Shehecheyanu!

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It’s Porch Decorating Time.  The weather has been nuttier than usual this past week – it started out with something close enough to a freeze to scorch my basil, then moved on to torrential rains, and wrapped it up with a bizarre blast of steamy heat.  It is every bit as Wrong and Bad to shop for the fall decorations in shorts, sandals, and t-shirts as it is to look for a Christmas Tree the same way. Nevertheless, we persevered.

As we canvassed the countryside for Farm Stands flashing the Sign Of The Gourd, we saw our first colored leaves of the season. One tall, thin tree in a forest of green had started to change its colors for red.  Jews have a blessing for everything, and when I say “everything,” I mean every thing, but my favorite of all is the Shehecheyanu.  The gist of the blessing is an expression of gratitude to the force that pervades and organizes the space-time continuum within which we all have the form of existence that we know and commonly experience as Life, for preserving us in this state and enabling us to experience this present, special moment.  It is said, generally, when the moment at hand involves a First – including a physically or temporally local First.  The first sight of a new baby.  The first fruit of the season. The first time you enter a new home.  The first time you wear a new outfit.  The first time you kiss your new spouse.  The first time you kissed that person, ever.  The first time you see the stick turn blue, the first ultrasound, the first checkup, the first labor pain, the first time you meet your new child.  The first star you see in the sky – but not the first time you sight a rainbow after a storm, because there is a different blessing for rainbows.  The first snowfall of the season.  The first flower of the spring.  The first trip down the ski slopes, or the first trip down a particular slope, or the first time on a new pair of skis.  The first time you ride your own horse.  The first time you canter. The first time you drive alone with a new license.  The first drive in your new car.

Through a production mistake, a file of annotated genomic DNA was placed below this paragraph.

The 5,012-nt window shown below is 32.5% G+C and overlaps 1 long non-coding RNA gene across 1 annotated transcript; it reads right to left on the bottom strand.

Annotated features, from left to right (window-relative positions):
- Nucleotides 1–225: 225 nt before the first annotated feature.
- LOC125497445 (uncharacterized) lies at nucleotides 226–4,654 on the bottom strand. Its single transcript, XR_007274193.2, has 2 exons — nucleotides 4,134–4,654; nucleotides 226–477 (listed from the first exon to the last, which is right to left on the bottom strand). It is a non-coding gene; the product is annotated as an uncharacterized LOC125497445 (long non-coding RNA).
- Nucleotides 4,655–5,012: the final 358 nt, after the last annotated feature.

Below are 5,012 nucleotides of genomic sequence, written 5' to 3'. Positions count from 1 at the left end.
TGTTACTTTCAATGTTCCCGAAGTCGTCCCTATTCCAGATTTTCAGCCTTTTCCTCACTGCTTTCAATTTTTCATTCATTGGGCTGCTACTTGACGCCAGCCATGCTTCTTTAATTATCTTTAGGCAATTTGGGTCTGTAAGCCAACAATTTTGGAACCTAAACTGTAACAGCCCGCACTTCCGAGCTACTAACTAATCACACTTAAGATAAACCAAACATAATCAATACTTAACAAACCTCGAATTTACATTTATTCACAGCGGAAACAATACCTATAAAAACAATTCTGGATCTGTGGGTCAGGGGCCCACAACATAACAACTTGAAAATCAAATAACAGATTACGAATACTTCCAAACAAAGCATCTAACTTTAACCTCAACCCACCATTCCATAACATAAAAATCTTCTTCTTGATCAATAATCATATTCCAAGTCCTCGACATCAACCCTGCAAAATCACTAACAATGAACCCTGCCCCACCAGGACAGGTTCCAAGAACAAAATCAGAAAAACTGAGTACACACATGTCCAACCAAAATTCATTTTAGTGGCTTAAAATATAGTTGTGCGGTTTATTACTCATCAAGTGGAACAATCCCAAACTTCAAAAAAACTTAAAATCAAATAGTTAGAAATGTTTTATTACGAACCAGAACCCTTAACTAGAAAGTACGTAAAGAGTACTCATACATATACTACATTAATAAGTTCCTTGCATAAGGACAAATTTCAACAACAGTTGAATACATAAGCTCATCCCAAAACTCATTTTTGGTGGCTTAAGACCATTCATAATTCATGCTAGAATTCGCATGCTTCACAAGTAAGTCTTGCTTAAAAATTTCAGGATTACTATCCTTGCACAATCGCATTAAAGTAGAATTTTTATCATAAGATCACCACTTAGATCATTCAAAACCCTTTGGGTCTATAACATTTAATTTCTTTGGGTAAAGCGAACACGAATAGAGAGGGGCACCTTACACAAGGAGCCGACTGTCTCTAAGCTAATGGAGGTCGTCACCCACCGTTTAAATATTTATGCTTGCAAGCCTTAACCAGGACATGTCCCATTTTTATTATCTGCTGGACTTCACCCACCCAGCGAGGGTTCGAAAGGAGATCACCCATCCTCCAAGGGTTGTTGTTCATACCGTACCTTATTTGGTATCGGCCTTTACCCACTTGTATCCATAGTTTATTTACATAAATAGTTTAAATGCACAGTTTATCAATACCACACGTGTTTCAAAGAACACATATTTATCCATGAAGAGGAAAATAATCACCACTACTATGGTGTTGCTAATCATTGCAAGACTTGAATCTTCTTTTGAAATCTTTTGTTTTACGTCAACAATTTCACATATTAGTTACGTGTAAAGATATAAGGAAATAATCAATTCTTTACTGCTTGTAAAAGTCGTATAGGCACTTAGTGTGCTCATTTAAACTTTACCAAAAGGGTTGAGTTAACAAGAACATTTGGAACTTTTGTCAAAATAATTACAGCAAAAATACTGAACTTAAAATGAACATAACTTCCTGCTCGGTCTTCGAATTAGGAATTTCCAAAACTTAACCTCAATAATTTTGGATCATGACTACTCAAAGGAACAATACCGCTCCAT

And the first bright red leaves of the autumn to come.